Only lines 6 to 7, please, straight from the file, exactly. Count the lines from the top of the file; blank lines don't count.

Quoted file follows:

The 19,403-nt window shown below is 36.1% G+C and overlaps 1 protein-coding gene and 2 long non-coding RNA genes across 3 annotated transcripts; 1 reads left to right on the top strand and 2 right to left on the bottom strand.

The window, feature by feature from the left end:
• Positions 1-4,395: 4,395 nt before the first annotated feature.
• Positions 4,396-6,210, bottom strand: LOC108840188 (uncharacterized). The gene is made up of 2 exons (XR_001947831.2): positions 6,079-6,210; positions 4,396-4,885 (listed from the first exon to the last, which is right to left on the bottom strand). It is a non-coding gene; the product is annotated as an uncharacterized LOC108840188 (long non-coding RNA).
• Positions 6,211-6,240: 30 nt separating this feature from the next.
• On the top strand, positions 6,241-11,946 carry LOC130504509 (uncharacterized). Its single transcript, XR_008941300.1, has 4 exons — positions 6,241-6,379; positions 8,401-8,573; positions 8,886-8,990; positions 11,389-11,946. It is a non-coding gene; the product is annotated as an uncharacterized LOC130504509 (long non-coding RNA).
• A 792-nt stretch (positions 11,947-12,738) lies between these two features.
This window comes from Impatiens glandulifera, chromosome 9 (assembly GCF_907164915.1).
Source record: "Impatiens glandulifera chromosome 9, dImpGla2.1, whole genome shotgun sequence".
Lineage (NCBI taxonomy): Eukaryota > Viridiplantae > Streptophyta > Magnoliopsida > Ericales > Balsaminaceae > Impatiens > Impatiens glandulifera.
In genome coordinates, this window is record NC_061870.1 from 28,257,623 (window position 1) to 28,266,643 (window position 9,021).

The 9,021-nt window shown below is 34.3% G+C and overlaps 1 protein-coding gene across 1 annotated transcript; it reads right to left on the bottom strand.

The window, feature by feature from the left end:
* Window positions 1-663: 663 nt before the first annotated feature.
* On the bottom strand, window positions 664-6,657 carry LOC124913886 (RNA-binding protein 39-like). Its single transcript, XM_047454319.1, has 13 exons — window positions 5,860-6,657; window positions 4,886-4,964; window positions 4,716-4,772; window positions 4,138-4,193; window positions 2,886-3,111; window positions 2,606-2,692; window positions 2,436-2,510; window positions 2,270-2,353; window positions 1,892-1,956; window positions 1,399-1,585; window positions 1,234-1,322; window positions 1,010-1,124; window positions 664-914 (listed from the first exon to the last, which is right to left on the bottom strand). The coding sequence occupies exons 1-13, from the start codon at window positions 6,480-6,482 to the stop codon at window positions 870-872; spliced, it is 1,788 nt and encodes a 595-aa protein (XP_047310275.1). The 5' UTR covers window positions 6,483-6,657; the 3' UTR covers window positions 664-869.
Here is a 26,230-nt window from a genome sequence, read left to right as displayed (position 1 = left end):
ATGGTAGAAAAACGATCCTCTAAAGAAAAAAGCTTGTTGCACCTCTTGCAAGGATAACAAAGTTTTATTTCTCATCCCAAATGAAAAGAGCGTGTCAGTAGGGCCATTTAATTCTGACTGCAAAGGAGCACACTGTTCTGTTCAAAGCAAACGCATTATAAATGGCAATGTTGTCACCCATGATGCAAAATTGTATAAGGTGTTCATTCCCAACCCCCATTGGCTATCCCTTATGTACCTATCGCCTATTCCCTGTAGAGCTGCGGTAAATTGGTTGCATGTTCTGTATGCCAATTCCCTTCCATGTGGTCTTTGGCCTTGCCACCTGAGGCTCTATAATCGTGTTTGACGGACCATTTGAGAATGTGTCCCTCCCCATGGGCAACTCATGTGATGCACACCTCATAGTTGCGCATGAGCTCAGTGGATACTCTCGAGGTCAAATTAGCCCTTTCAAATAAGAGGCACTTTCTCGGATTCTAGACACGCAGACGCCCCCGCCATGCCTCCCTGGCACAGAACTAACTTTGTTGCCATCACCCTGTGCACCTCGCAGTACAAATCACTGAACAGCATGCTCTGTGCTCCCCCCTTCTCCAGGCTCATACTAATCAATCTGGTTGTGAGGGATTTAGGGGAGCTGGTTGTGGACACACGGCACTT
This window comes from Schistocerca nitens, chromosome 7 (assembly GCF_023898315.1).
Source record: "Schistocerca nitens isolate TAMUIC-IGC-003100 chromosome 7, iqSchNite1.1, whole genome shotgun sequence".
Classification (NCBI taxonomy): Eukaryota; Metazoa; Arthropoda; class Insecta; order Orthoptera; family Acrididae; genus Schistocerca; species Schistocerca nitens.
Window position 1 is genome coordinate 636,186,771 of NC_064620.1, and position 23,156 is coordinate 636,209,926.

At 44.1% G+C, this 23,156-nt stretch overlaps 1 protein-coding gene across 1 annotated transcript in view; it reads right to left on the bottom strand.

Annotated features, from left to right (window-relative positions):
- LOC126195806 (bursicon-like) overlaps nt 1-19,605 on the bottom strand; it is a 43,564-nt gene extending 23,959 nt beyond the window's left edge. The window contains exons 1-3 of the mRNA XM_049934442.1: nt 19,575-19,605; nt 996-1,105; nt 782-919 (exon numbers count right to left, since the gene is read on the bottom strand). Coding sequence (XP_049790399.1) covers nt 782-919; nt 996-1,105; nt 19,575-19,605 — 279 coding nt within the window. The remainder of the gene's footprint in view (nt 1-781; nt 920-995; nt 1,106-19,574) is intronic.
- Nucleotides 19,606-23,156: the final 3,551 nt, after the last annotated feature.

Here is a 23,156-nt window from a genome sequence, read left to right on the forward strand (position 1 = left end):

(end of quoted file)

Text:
• On the top strand, positions 6,241-11,946 carry LOC130504509 (uncharacterized). Its single transcript, XR_008941300.1, has 4 exons — positions 6,241-6,379; positions 8,401-8,573; positions 8,886-8,990; positions 11,389-11,946. It is a non-coding gene; the product is annotated as an uncharacterized LOC130504509 (long non-coding RNA).
• A 792-nt stretch (positions 11,947-12,738) lies between these two features.